An increased cardiac fatty acid supply and increased sarcolemmal presence of the long-chain fatty acid transporter CD36 are associated with and contribute to impaired cardiac insulin sensitivity and function. In the present study we aimed at preventing the development of insulin resistance and contractile dysfunction in cardiomyocytes by blocking CD36-mediated palmitate uptake. Insulin resistance and contractile dysfunction were induced in primary cardiomyocytes by 48 h incubation in media containing either 100 nM insulin (high insulin; HI) or 200 μM palmitate (high palmitate; HP). Under both culture conditions, insulin-stimulated glucose uptake and Akt phosphorylation were abrogated or markedly reduced. Furthermore, cardiomyocytes cultured in each medium displayed elevated sarcolemmal CD36 content, increased basal palmitate uptake, lipid accumulation and decreased sarcomere shortening. Immunochemical CD36 inhibition enhanced basal glucose uptake and prevented elevated basal palmitate uptake, triacylglycerol accumulation and contractile dysfunction in cardiomyocytes cultured in either medium. Additionally, CD36 inhibition prevented loss of insulin signalling in cells cultured in HP, but not in HI medium. In conclusion, CD36 inhibition prevents lipid accumulation and lipid-induced contractile dysfunction in cardiomyocytes, but probably independently of effects on insulin signalling. Nonetheless, pharmacological CD36 inhibition may be considered as a treatment strategy to counteract impaired functioning of the lipid-loaded heart.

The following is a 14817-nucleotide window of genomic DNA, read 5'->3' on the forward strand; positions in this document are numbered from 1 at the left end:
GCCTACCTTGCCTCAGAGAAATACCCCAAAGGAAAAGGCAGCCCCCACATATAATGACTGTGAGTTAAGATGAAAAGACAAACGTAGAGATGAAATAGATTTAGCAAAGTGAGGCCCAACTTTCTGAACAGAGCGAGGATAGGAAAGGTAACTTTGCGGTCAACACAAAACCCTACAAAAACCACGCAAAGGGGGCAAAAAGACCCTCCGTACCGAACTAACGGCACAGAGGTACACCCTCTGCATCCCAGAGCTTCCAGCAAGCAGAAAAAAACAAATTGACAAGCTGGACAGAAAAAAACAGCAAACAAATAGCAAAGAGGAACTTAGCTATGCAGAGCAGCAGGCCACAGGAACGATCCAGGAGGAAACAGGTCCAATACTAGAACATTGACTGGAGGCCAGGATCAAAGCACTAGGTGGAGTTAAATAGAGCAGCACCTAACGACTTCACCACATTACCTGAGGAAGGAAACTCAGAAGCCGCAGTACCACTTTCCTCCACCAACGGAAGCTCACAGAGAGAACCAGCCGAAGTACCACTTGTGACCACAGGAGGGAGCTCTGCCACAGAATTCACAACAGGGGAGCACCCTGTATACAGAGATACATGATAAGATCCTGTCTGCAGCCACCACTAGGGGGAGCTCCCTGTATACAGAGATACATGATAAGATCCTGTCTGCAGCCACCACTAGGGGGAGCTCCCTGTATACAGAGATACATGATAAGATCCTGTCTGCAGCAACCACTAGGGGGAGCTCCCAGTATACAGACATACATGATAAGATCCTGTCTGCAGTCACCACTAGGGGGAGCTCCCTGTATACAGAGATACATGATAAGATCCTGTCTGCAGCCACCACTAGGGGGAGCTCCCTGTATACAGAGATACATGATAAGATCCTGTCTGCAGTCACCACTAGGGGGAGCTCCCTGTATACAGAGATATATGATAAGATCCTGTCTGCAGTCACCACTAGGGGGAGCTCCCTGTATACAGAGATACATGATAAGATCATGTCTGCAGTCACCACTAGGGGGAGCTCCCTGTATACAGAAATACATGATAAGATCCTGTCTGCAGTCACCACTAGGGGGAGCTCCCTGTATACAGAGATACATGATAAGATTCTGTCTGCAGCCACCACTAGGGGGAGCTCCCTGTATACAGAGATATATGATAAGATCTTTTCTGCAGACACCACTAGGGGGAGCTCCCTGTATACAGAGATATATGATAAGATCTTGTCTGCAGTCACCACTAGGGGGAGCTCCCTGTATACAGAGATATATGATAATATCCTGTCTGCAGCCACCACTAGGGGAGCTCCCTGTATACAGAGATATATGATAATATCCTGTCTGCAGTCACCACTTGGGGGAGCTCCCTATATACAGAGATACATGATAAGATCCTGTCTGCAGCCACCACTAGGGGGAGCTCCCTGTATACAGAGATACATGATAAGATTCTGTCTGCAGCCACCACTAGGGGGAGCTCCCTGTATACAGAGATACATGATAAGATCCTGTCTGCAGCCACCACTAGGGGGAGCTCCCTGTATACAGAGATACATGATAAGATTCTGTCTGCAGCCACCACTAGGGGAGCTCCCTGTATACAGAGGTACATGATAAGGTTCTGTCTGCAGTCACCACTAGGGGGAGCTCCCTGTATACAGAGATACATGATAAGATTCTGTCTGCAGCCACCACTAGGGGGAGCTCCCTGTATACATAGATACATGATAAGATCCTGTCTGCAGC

INTRODUCTION